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Allen’s Brief History 

Born of common lineage in 1942, Allen followed an adequate, albeit traditional course of instruction in his native shire of Worcester. To the dismay of his family, he dropped out of graduate school and opened the Wayzgoose Press Art Studio in Boston.

He moved his studio several times, re-naming it Unicorn, and then Monoceros.

His current workshop is called Fenix Art Studio,

located above the Picture Connection in Oswego, NY.


Allen began issuing Renaissance Replicas in 1969 when Museum Gift Shops stopped issuing copies of black and white graphic works, citing the public's desire for color. He has since carved hundreds of editions of linoleum block prints and screen prints from hand-cut stencils, and printed them by hand. Many have been hand colored (!) to great acclaim.

Allen Ye Printmaker


How My Art Career Began
(or How I Killed Leonard Bernstein)

It was in May, as I remember, in Boston, and I'm almost certain that the year was 1969. I was a graduate student at Simmons School of Library Science, and was having profound doubts about my career choice. During the winter before, I had become involved with two other librarians in opening a private art studio. We could only afford to purchase one piece of equipment, so we had drawn lots: Penny wanted a loom, I wanted a potter's wheel, and John wanted a printing press. John won. 

We called the place Wayzgoose Studios (it was in a basement storefront on St. Botolph Street), and working on the press was great. John taught us how to set type, and Penny showed me how to cut linoleum blocks for prints. Soon we were making art prints and limited edition books. I spent more and more time in the studio. 

One morning in May (or was it June?) I was taking my customary walk to school from my apartment in the Fenway section (where there are gardens, a park, the Museum of Fine Arts, the Isabella Stuart Gardner Museum, Fenway Park, etc). It was a gorgeous day, and the trees were just beginning to blossom. I lingered under a large tree for a while, briefcase in hand, dressed in jacket and tie, as joggers and dog-walkers passed by.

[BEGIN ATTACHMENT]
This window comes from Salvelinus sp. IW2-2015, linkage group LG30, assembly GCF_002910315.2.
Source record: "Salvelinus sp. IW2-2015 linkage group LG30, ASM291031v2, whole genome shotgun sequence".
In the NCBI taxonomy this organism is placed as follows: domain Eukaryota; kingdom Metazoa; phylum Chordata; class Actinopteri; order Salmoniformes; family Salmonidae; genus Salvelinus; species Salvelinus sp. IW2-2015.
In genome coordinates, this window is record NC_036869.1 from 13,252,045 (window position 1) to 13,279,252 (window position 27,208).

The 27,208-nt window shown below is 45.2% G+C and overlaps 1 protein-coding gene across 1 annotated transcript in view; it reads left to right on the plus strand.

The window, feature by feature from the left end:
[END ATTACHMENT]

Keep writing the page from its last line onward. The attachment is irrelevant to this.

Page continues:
The weather the next day was just as beautiful, and this time I decided to climb up this particular tree for a few minutes. It was the third day that I ended up sitting in the tree for quite a while. The unresolved question of career choice was causing me to stall out. I didn't want to attend classes. I didn't want to go to the studio. I was just enjoying this wonderful old maple tree. 

One of the joggers I had observed was Leonard Bernstein, and to my surprise, he trotted over to the tree and stopped. He lit up a cigarette, and without looking up, asked me what I was doing up there in a jacket and tie. I told him about my indecision, and he told me that I had already decided; I just didn't know it yet. He said that a librarian in a jacket & tie was unlikely to climb a tree, but that it was a perfectly usual thing for an artist to do.

I thanked him: I told him how the perspective he brought to me as an uninvolved observer, and his resultant clarity of perspective, made my choice seem so obvious to him, just as his conflict seemed so obvious to me. He asked me what conflict I had observed, and I answered that it was likely that the healthful effects of jogging would be cancelled out by smoking. He said he would quit jogging.

From this event, my art career began. I dropped out of graduate school and have been a full-time artist ever since. Leonard Bernstein died of lung cancer in 1990. I really don't think of myself as his murderer. I'm sure that he knew what the consequences of smoking were, but I do remember the event as a tragic-comedy lurking behind the scenes of my past.


Many years later, I was exhibiting my work near DC and had this story open in my notebook of information, when Stephen Sondheim happened by and saw the title. We chatted very briefly. Among other remarks, he said that Bernstein had related the story more than once, albeit from his own perspective.

© 2000 by Allen Bjorkman

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